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canuckPlumBbob
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Discussion Starter · #1 ·
So, im the noob for this topic. We have alot of " ACS" units where i work. Glycol sup and returns, steam and chilled water all around them.
Im not a steamfitter, all of this seems to be a bit out of my wheelhouse, i fix the odd leaks on the steam lines with them but i would like to know more about the theory of these systems, also what "acs" stands for.
If anyone knows any good resources for these sytems im all ears. Want to understand it better.
As far as i know right now the chilled water and glycol run through heat exchangers and fan coils, the heat or cooling produced get pumped through the duct work and control ambient temp.
As far as the steam stuff goes, it has somthing to do with all the restraunts and kitchens in here i think ? Iuno, if the glycol does the heating then why would the steam also be used as heating, this is where the wheels kinda fal off for me. Maybe ill go take some pics so you guys can see what im looking at.
Keep in mind i did new contruction and resi service befour this job.
 

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canuckPlumBbob
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905 Posts
Discussion Starter · #3 ·
Go get a job as a helper. Learn a thing or two then become an apprentice.

THEN READ THE INSTRUCTIONS FOR THE SITE.

View attachment 130904
Dude, im a jman and have been on this forum since 2016, i know we get alot of morons here and your eager to rip em up but look at the profile for a second lol
 

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Try not to let posters with short fuses and itchy triggers get to you. The sorts of combination systems you describe are the meat&taters for commercial steam and pipe fitters. AND Sheet metal workers! And refrigeration mechanics. And a bunch of engineers.
The deal is that many trades touch these. There are 3 and 4 pipe systems, cold water and steam, hot and chilled, hot and chilled AND steam. Some are variable air volume, some variable speed air systems. Some have preheat coil decks, reheat coil decks, dehumidifier decks separate from cooling decks. Some use direct steam injection humidification, some use wet filter humidification. Sources of heat can be boilers, solar, industrial waste heat or simple electric resistance elements. Cooling can be DX chillers, absorbers and geothermal.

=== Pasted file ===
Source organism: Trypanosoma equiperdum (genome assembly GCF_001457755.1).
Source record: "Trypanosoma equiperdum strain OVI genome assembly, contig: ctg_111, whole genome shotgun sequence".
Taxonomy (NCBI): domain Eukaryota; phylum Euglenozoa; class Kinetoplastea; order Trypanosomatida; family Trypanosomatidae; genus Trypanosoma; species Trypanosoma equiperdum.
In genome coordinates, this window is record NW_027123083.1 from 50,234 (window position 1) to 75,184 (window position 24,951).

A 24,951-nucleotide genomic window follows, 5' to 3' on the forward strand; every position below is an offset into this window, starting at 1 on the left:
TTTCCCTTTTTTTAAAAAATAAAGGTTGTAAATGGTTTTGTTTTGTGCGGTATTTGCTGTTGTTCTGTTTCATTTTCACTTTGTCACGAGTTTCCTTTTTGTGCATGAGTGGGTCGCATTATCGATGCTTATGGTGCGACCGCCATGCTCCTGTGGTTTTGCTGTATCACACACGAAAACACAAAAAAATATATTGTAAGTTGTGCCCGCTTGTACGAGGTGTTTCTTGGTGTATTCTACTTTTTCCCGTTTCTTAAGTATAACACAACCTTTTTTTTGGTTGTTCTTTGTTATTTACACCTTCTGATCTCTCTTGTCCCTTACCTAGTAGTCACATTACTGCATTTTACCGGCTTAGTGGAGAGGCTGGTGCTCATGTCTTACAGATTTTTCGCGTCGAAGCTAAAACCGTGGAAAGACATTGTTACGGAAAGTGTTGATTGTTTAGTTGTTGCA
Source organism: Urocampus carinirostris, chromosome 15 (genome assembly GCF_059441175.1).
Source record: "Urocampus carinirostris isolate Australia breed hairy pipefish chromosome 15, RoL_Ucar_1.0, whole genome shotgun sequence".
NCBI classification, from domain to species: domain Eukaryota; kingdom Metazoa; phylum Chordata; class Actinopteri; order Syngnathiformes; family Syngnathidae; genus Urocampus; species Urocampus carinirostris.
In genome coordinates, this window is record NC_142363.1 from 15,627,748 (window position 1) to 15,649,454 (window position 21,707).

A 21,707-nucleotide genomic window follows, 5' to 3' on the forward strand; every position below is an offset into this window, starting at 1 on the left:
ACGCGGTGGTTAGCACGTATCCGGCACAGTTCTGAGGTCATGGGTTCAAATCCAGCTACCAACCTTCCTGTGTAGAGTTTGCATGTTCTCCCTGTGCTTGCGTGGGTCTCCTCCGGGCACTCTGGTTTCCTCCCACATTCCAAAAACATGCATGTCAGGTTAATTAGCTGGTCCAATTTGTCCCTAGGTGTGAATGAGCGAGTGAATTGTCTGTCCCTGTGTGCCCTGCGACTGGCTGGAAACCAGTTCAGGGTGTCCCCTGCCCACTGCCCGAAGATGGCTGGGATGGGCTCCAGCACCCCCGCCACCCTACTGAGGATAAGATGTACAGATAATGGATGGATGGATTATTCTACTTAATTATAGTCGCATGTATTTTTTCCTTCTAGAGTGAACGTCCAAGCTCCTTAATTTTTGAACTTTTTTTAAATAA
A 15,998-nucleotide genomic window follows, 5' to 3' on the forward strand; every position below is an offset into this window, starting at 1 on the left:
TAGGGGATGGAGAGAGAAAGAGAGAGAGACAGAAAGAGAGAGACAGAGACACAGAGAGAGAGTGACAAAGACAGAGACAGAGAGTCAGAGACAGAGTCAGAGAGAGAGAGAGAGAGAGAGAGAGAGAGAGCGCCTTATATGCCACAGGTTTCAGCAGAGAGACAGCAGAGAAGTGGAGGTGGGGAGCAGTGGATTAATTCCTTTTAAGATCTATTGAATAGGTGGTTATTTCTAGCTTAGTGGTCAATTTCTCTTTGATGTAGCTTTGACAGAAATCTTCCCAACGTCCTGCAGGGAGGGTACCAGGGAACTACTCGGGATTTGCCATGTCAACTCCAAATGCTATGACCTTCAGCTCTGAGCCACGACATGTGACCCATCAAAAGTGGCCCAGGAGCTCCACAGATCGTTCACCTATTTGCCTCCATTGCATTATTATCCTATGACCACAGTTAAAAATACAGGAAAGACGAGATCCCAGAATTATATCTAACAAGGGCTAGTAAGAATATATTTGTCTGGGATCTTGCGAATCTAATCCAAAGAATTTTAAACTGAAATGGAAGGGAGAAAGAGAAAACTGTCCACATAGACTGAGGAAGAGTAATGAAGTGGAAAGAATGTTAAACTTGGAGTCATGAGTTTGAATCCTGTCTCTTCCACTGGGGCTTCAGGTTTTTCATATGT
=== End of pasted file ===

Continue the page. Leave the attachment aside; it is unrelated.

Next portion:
Scout’s honor. There is no-one who has worked on all the possible combinations enough to be an expert on all.
And I have not even touched on all the different ways to balance flow in such a system. Or how to achieve air and water balancing for predicable thermal distribution. Or fresh air requirements and the strategies to keep them from freezing their preheat coils.
I see from your profile that you are from The Great White North. I know from direct experience that pipe fitters in Canada have college degrees in their trade. As do instrument techs, electricians and more.
I was a Mechanical Section Manager for Bruce Power (A very large nuclear power plant in Ontario) and had a bunch of fitters, plumbers and millwright-machinists working for me. Those guys knew their business.
so… Buy Dan Holohan’s books. Ask around. Look at some design manuals and engineering texts from ASHRAE. Soon you will find that you know a lot more than you thought.
 

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It was later edited. Not an issue for discussion.
Doggod wasn't having a short fuse, he was enforcing the site rules, albeit in error. We prefer plumbers post proper/full introductions before trying to get information from us.
 
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